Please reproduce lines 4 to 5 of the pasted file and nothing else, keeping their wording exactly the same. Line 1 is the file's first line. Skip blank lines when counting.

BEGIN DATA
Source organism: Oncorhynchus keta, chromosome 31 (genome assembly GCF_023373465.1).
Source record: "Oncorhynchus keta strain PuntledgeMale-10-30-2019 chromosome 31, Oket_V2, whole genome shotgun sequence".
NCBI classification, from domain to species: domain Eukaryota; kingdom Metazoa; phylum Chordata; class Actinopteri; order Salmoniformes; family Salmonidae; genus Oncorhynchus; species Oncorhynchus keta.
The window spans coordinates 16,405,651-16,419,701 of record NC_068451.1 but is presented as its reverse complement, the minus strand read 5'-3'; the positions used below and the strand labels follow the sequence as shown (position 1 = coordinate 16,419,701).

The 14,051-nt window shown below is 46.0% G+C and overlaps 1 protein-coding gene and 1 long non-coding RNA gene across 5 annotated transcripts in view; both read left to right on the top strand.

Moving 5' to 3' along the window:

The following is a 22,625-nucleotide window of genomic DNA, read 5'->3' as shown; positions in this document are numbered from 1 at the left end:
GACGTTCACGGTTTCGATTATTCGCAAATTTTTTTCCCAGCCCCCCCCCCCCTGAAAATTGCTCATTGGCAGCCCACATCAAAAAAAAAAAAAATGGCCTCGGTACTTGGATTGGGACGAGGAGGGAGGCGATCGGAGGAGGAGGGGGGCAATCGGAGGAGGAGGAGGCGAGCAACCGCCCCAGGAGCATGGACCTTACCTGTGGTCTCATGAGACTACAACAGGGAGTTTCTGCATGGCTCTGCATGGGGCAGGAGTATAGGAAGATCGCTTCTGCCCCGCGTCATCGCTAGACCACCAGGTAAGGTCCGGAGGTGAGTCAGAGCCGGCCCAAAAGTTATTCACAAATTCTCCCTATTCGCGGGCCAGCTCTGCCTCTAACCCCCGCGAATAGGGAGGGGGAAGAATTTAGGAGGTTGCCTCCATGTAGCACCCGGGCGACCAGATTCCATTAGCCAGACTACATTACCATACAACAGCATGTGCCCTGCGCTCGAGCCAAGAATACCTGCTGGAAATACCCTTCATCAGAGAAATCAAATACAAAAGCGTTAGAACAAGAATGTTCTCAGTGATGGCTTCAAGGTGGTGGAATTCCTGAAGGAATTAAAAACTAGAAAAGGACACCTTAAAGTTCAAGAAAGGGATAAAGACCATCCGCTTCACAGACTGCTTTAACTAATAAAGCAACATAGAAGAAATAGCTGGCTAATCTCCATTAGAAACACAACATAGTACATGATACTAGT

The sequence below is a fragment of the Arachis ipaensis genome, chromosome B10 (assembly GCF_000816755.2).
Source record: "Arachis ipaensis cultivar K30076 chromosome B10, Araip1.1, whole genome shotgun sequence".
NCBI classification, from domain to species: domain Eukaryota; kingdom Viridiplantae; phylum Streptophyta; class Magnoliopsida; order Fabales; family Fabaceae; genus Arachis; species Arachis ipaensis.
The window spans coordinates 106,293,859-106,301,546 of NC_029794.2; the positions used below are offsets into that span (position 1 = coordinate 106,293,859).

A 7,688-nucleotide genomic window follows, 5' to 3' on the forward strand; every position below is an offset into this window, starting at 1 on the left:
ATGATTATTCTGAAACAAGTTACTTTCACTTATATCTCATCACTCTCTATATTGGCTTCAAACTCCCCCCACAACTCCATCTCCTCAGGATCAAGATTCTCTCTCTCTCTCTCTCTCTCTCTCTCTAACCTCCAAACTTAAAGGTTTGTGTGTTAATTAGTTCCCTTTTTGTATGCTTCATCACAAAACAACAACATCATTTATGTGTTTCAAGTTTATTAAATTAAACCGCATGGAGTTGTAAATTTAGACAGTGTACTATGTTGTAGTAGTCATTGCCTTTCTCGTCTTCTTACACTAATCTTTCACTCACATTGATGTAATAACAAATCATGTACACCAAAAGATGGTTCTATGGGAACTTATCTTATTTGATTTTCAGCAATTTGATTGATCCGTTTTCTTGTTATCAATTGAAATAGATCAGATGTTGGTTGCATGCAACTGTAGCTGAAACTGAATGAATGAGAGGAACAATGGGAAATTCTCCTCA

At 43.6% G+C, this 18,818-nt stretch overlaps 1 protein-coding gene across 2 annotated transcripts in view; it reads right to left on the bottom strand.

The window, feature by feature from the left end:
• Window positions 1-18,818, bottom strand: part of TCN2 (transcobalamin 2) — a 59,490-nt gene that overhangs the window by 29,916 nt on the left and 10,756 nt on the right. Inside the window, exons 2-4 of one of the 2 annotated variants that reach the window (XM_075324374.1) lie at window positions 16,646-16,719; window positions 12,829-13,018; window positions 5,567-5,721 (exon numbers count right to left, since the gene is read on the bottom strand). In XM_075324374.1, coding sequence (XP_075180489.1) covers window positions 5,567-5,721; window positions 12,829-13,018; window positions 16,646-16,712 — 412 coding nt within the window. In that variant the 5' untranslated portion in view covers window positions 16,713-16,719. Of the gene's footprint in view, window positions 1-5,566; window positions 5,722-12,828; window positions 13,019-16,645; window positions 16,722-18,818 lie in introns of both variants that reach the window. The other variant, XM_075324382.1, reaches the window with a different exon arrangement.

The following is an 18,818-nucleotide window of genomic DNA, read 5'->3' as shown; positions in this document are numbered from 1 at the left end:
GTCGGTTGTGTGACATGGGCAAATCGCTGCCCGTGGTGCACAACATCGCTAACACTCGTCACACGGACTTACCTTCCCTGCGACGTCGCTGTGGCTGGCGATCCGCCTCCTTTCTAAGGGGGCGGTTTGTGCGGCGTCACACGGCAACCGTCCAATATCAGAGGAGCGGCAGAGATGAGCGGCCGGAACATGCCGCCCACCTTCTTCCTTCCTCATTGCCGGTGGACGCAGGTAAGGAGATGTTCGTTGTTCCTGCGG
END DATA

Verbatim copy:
The window spans coordinates 16,405,651-16,419,701 of record NC_068451.1 but is presented as its reverse complement, the minus strand read 5'-3'; the positions used below and the strand labels follow the sequence as shown (position 1 = coordinate 16,419,701).

The 14,051-nt window shown below is 46.0% G+C and overlaps 1 protein-coding gene and 1 long non-coding RNA gene across 5 annotated transcripts in view; both read left to right on the top strand.